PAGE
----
At the University of Alberta, the president and vice-chancellor, Indira Samarasekera is retiring next summer. Her position pays 400,000 Canadian dollars ($368,500 USD) and is now up for grabs. The committee is expecting top talent in the application pool, but what they didn’t expect was Canadian academics applying for the position in groups of four.
56 Canadian teachers and educational administrators have applied, but they are clearly fed up with the high pay that is country-wide.
The stunt was created by Kathleen Cawey and three friends, who decided to skewer the University of Alberta’s comparatively modest participation in the top-heavy university economy
“As you will see from our CVs,” the group writes, “we are eminently suited to fill this position. Indeed, we believe that by job-sharing this position, we would be able to do a better job than any one person could do—and the salary is certainly ample enough to meet the needs of all four of us. Indeed,” they continue, “for many of us one-fourth of your proposed minimum salary would double or triple our current wage.” They are quick to point out the advantages of a four-for-one deal, quipping: “We will even share one academic gown.”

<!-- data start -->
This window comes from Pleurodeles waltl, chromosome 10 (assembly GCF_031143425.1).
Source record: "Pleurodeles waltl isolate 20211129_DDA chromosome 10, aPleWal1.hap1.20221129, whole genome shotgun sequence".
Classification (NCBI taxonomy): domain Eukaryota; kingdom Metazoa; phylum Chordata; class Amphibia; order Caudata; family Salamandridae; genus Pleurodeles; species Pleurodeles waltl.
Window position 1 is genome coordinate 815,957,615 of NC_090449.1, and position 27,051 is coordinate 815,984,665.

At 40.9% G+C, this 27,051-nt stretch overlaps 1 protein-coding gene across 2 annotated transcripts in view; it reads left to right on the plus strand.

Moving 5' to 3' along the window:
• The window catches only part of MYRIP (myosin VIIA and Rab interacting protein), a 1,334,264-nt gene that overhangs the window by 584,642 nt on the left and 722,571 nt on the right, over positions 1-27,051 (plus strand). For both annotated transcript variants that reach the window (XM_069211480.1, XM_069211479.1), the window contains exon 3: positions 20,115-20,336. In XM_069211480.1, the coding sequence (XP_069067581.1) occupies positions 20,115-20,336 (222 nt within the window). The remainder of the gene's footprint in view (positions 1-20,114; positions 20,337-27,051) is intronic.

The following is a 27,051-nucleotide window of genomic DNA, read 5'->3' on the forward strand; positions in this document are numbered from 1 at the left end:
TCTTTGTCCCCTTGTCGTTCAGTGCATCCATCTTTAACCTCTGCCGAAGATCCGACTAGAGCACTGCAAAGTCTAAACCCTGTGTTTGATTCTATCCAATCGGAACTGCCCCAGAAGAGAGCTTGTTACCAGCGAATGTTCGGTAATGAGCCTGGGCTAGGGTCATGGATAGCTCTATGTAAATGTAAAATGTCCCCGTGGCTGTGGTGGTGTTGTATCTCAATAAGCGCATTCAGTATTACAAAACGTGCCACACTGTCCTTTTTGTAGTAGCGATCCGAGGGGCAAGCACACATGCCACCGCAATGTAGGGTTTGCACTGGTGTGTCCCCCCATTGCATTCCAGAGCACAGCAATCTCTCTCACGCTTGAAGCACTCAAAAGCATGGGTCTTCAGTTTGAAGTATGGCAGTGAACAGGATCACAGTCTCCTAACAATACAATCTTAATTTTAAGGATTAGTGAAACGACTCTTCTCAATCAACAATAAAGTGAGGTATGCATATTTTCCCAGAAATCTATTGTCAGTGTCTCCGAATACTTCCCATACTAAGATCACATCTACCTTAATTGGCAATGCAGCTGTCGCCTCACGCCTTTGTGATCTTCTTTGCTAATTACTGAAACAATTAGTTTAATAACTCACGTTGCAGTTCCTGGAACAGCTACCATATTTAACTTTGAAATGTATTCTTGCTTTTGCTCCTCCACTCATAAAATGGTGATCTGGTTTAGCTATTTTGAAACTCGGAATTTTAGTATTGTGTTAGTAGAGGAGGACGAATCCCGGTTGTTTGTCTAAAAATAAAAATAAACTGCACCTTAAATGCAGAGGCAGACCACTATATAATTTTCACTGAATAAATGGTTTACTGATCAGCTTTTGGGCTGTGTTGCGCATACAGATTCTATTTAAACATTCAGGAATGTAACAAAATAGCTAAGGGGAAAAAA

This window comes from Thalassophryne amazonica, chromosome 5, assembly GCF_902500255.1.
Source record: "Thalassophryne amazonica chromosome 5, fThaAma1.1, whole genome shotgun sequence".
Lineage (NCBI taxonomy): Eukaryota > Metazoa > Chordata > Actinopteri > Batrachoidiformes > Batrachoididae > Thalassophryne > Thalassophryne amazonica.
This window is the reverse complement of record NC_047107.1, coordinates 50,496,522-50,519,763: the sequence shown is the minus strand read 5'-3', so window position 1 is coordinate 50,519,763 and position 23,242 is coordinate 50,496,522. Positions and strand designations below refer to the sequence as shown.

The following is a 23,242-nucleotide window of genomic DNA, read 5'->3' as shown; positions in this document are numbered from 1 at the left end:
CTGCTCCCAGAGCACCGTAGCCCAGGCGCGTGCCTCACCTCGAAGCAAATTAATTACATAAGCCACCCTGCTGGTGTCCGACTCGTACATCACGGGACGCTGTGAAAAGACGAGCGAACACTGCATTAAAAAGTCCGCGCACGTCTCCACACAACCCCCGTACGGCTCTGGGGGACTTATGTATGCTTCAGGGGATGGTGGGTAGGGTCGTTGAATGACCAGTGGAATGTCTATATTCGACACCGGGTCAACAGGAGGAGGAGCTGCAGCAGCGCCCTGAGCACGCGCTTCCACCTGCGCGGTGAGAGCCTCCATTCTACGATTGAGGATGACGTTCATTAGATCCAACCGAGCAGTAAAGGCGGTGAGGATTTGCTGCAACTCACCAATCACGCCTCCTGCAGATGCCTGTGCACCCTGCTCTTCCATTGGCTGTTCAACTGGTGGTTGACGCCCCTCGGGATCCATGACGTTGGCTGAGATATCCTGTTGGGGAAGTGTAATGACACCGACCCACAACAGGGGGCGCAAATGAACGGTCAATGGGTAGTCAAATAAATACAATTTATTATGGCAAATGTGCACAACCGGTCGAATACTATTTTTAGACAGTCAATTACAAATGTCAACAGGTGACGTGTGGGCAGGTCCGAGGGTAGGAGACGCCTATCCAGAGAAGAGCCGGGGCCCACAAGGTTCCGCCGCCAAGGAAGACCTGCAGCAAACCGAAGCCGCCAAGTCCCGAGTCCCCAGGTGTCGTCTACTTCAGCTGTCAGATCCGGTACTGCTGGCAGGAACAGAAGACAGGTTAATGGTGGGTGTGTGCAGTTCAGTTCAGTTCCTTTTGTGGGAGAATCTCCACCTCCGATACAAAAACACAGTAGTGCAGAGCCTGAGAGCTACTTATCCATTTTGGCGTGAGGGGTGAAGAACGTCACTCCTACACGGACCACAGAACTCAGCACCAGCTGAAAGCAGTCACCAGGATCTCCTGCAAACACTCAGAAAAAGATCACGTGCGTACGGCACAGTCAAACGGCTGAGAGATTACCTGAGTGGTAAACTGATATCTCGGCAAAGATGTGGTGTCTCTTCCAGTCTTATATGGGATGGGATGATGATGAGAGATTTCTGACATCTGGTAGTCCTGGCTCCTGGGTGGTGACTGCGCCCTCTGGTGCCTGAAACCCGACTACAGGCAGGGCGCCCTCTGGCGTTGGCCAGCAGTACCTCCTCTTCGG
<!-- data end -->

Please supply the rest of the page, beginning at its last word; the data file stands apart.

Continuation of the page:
A large complaint within the educational community is the corporatization of universities. When you look at the recent revelation that some of the highest paid US college presidents also see the largest increase in student debt, it starts to be clearer. At Ohio State University, E. Gordon Gee received a $6 million retirement package, even though he retired in disgrace.